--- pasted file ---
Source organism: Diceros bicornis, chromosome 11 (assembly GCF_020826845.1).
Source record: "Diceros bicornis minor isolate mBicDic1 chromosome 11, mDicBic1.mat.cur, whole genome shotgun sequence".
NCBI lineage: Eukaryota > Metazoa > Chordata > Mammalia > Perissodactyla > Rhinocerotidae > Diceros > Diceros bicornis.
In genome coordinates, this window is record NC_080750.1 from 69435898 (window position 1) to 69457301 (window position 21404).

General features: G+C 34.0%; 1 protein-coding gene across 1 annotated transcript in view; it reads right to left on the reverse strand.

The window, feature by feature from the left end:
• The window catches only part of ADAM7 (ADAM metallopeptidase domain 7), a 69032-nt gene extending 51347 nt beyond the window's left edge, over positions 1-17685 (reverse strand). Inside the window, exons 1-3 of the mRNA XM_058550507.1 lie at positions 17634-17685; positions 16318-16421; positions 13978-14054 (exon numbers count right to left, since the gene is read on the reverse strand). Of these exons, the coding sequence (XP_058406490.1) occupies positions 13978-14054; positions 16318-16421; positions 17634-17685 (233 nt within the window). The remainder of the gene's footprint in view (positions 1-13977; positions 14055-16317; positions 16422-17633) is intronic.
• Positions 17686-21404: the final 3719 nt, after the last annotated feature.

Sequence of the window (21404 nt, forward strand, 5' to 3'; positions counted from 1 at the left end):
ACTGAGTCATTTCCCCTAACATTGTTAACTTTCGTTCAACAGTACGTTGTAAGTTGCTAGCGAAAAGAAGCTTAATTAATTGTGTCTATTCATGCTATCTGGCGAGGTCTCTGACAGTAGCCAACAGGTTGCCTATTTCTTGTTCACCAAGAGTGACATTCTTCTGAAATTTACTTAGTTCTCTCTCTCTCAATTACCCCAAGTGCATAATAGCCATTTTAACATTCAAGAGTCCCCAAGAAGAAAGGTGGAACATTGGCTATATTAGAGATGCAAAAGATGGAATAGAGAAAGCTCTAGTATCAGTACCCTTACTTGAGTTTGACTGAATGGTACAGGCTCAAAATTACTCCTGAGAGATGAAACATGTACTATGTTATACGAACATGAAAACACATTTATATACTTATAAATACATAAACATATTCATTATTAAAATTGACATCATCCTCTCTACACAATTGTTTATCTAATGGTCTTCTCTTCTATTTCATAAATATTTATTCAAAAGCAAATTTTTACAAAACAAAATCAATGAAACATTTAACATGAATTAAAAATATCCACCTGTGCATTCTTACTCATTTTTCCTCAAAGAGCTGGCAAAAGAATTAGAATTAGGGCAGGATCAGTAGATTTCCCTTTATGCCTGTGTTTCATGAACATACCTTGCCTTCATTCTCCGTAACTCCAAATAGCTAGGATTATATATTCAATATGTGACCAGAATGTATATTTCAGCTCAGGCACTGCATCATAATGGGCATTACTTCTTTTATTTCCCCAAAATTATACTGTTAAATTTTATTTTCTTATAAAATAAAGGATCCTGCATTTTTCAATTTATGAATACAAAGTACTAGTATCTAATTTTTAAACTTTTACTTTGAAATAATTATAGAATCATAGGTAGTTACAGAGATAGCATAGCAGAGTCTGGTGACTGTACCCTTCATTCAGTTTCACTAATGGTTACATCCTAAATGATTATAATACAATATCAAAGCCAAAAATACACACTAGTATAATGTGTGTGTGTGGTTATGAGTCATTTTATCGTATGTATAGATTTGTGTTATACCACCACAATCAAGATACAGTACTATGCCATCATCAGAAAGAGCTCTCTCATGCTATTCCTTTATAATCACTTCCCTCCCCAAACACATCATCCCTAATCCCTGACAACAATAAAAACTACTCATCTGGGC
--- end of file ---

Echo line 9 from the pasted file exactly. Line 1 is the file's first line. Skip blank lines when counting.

Sequence of the window (21404 nt, forward strand, 5' to 3'; positions counted from 1 at the left end):